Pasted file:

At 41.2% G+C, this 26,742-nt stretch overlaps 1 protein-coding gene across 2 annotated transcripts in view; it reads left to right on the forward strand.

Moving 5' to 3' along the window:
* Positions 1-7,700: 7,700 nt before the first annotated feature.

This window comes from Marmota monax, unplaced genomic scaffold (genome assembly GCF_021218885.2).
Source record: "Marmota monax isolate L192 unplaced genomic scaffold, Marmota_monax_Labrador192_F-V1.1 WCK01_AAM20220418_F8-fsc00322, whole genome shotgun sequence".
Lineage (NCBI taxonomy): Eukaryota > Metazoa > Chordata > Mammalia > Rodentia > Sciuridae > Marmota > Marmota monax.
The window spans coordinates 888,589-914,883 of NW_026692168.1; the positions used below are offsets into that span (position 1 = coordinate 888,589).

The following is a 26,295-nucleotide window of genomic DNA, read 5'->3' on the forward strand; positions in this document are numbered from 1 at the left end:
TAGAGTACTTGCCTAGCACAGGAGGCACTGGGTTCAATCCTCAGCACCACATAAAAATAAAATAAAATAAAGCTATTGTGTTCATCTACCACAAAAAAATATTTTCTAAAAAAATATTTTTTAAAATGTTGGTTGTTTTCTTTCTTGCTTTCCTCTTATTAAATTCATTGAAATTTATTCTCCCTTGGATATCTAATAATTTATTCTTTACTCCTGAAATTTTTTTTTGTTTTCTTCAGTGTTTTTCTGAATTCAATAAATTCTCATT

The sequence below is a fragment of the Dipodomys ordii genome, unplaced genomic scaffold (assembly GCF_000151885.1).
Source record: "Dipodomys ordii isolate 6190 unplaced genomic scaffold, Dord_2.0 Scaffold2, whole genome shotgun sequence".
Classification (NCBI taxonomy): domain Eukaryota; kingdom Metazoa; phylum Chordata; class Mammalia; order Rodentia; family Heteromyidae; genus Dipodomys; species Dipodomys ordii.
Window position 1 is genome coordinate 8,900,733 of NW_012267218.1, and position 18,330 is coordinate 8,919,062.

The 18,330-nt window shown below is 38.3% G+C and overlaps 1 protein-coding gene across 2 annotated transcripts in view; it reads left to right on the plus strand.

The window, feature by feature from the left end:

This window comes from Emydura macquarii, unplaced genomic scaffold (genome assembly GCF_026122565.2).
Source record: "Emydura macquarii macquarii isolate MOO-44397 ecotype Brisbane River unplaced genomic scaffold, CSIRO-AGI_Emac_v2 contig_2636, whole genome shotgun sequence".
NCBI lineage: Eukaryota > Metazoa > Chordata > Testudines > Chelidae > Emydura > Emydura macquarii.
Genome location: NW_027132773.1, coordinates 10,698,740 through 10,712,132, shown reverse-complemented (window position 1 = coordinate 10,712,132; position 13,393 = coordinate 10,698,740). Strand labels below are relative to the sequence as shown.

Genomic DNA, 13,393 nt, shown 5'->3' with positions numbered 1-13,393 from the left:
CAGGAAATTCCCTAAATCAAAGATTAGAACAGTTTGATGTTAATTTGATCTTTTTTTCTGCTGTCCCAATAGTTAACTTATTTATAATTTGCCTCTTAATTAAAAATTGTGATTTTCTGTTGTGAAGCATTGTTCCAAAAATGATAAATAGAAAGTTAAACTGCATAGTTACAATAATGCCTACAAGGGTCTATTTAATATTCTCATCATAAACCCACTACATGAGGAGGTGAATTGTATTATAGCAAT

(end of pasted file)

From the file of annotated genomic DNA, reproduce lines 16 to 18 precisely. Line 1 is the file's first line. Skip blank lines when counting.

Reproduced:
This window comes from Emydura macquarii, unplaced genomic scaffold (genome assembly GCF_026122565.2).
Source record: "Emydura macquarii macquarii isolate MOO-44397 ecotype Brisbane River unplaced genomic scaffold, CSIRO-AGI_Emac_v2 contig_2636, whole genome shotgun sequence".
NCBI lineage: Eukaryota > Metazoa > Chordata > Testudines > Chelidae > Emydura > Emydura macquarii.